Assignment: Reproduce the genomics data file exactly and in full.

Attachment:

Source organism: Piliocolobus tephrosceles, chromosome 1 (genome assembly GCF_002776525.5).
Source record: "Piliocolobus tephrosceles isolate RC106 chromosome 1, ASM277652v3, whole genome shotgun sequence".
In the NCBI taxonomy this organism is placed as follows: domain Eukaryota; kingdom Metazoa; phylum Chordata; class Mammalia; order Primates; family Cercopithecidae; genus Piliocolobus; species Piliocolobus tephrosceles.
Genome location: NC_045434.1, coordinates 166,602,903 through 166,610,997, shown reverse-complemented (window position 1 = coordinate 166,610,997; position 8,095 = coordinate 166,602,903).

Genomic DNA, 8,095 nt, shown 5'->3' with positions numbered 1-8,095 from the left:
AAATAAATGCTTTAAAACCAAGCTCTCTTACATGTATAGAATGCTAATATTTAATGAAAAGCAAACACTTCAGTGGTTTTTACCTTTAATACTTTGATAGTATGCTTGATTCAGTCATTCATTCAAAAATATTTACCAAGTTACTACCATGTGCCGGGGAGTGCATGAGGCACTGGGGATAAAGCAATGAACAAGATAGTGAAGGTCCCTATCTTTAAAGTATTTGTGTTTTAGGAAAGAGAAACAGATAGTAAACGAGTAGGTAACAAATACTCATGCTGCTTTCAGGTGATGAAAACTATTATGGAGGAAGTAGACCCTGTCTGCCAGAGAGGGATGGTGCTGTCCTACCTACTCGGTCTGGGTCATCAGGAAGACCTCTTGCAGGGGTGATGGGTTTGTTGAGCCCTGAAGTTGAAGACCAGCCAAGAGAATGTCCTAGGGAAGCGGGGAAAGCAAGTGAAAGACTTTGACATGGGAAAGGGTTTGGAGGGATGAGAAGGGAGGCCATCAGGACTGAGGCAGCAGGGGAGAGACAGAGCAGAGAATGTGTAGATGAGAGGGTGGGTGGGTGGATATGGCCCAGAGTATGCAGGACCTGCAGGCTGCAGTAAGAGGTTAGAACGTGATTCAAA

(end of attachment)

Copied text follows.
Source organism: Piliocolobus tephrosceles, chromosome 1 (genome assembly GCF_002776525.5).
Source record: "Piliocolobus tephrosceles isolate RC106 chromosome 1, ASM277652v3, whole genome shotgun sequence".
In the NCBI taxonomy this organism is placed as follows: domain Eukaryota; kingdom Metazoa; phylum Chordata; class Mammalia; order Primates; family Cercopithecidae; genus Piliocolobus; species Piliocolobus tephrosceles.
Genome location: NC_045434.1, coordinates 166,602,903 through 166,610,997, shown reverse-complemented (window position 1 = coordinate 166,610,997; position 8,095 = coordinate 166,602,903).

Genomic DNA, 8,095 nt, shown 5'->3' with positions numbered 1-8,095 from the left:
AAATAAATGCTTTAAAACCAAGCTCTCTTACATGTATAGAATGCTAATATTTAATGAAAAGCAAACACTTCAGTGGTTTTTACCTTTAATACTTTGATAGTATGCTTGATTCAGTCATTCATTCAAAAATATTTACCAAGTTACTACCATGTGCCGGGGAGTGCATGAGGCACTGGGGATAAAGCAATGAACAAGATAGTGAAGGTCCCTATCTTTAAAGTATTTGTGTTTTAGGAAAGAGAAACAGATAGTAAACGAGTAGGTAACAAATACTCATGCTGCTTTCAGGTGATGAAAACTATTATGGAGGAAGTAGACCCTGTCTGCCAGAGAGGGATGGTGCTGTCCTACCTACTCGGTCTGGGTCATCAGGAAGACCTCTTGCAGGGGTGATGGGTTTGTTGAGCCCTGAAGTTGAAGACCAGCCAAGAGAATGTCCTAGGGAAGCGGGGAAAGCAAGTGAAAGACTTTGACATGGGAAAGGGTTTGGAGGGATGAGAAGGGAGGCCATCAGGACTGAGGCAGCAGGGGAGAGACAGAGCAGAGAATGTGTAGATGAGAGGGTGGGTGGGTGGATATGGCCCAGAGTATGCAGGACCTGCAGGCTGCAGTAAGAGGTTAGAACGTGATTCAAA